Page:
Anticipation for Jay-Z and Kanye West’s Watch The Throne has been building since August of 2010, when Kanye announced the project would be a five-song EP. In the months leading up to the August 8 release of the album, representatives from Universal Music Group, the parent company of Def Jam, who is releasing the album, have taken various measures to make sure the album did not leak prematurely. Advertising firm GroupM partnered with UMG and announced what it described as “an aggressive new anti-piracy policy.” The policy listed various Hip Hop sites and blogs (including and essentially linked them with illegal peer-to-peer and file sharing sites. This announcement came despite the fact that many artists and music industry insiders within the UMG umbrella were and are still voluntarily giving material to the sites and blogs in hopes of free promotion.

In the meantime, Jay-Z’s manager John Meneilly also assured listeners the album wouldn’t leak. Yet when Jay and Kanye held a private Watch The Thronelistening session at New York’s Hayden Planetarium, Hip Hop blogger DDotOmen snuck in some recording equipment and posted low-quality snippets of the songs on the Internet. Combat Jack and Dallas Penn addressed the issue on their PNC Radio Internet show, and Mike Dean, who mastered and presumably co-produced on Watch The Throne, gave his thoughts on the leaks.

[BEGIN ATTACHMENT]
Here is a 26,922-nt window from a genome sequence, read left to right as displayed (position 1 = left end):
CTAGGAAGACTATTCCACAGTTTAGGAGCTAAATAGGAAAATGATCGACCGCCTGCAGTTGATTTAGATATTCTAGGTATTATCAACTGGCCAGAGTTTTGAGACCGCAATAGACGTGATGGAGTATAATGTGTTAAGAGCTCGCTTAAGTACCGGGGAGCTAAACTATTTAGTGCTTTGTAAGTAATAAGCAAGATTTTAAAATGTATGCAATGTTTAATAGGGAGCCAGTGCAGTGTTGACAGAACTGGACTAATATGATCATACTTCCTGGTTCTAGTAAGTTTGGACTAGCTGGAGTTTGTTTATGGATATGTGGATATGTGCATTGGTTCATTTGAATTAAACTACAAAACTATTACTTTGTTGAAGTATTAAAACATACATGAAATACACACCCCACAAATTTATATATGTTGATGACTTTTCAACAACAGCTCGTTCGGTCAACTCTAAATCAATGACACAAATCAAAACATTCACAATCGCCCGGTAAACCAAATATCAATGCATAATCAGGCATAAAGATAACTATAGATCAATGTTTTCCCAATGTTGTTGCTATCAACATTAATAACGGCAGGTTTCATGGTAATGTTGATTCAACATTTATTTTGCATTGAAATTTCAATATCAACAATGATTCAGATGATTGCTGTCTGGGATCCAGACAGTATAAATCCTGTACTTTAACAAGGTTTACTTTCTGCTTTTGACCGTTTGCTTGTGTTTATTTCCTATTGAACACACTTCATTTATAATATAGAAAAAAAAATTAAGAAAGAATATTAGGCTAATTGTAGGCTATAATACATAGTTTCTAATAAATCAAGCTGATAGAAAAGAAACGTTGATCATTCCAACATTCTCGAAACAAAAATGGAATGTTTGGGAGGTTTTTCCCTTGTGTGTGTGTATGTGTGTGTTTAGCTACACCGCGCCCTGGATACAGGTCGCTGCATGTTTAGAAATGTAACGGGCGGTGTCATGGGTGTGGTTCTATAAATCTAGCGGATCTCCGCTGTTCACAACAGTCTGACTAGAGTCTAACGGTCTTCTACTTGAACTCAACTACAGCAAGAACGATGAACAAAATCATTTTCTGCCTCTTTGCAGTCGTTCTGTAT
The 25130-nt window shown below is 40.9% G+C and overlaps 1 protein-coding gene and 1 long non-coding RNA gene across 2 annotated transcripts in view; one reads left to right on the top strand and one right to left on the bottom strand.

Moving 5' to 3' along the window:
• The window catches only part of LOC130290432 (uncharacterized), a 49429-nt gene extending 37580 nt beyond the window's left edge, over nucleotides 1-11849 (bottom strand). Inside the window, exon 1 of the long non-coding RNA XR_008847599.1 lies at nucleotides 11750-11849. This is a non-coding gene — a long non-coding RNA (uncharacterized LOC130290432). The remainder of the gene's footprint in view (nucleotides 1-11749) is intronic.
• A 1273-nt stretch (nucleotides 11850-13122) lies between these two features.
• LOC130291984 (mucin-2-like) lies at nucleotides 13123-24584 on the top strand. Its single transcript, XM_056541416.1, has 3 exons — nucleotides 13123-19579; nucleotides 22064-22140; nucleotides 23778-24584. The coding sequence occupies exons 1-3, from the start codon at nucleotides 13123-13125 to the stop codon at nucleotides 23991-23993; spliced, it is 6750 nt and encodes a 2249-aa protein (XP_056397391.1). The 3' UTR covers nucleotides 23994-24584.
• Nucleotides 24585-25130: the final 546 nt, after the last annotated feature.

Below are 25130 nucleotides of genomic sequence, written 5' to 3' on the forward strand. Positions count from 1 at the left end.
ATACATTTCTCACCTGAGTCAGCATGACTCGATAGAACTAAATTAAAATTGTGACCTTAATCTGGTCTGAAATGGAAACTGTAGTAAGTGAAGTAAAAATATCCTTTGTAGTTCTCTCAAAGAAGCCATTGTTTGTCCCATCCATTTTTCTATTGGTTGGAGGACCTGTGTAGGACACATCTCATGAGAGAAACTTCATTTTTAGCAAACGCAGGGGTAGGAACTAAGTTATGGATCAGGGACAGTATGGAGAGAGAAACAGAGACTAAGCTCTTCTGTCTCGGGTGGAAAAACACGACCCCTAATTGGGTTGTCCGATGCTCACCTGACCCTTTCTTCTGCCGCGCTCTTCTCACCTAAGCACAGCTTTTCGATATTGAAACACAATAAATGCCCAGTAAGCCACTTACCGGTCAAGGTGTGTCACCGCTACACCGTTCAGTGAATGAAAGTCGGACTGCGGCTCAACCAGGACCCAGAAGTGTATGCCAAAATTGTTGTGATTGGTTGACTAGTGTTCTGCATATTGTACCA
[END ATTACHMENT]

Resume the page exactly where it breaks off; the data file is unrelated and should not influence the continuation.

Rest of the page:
“Just respect people’s work, you know?” Dean said. “We worked a long time on the album and then fucked up quality shit like that comes out, and it’s disrespectful. It’s like putting your finger in someone’s painting and just fucking it up.”

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While some defended DDotOmen for potentially giving access to the millions who weren’t invited to the session, others saw it differently. Having allegedly crashed the session uninvited, the famed blogger wrote a rather favorable review of the album.

“All the other bloggers did the same thing, and they didn’t post [leaks],” Dean offered. “It fucks up the surprise when you hear all the songs for the first time in fucked up quality.”

Those interested will get a chance to hear the full album in all its digitally mastered glory, when Watch The Throne drops next Monday.